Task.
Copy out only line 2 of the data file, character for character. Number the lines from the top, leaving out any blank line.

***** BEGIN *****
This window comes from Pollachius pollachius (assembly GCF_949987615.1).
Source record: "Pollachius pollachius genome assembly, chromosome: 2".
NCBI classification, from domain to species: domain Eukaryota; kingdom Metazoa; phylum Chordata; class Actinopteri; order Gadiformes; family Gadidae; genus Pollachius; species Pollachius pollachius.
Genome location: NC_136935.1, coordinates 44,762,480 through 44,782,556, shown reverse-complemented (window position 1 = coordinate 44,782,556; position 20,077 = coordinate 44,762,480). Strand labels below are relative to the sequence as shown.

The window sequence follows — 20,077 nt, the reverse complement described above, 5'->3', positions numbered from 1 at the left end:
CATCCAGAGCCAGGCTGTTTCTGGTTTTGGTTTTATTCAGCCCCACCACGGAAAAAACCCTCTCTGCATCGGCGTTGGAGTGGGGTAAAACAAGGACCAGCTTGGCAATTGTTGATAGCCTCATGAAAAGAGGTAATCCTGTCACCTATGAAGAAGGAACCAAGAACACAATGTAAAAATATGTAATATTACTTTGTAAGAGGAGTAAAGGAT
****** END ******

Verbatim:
Source record: "Pollachius pollachius genome assembly, chromosome: 2".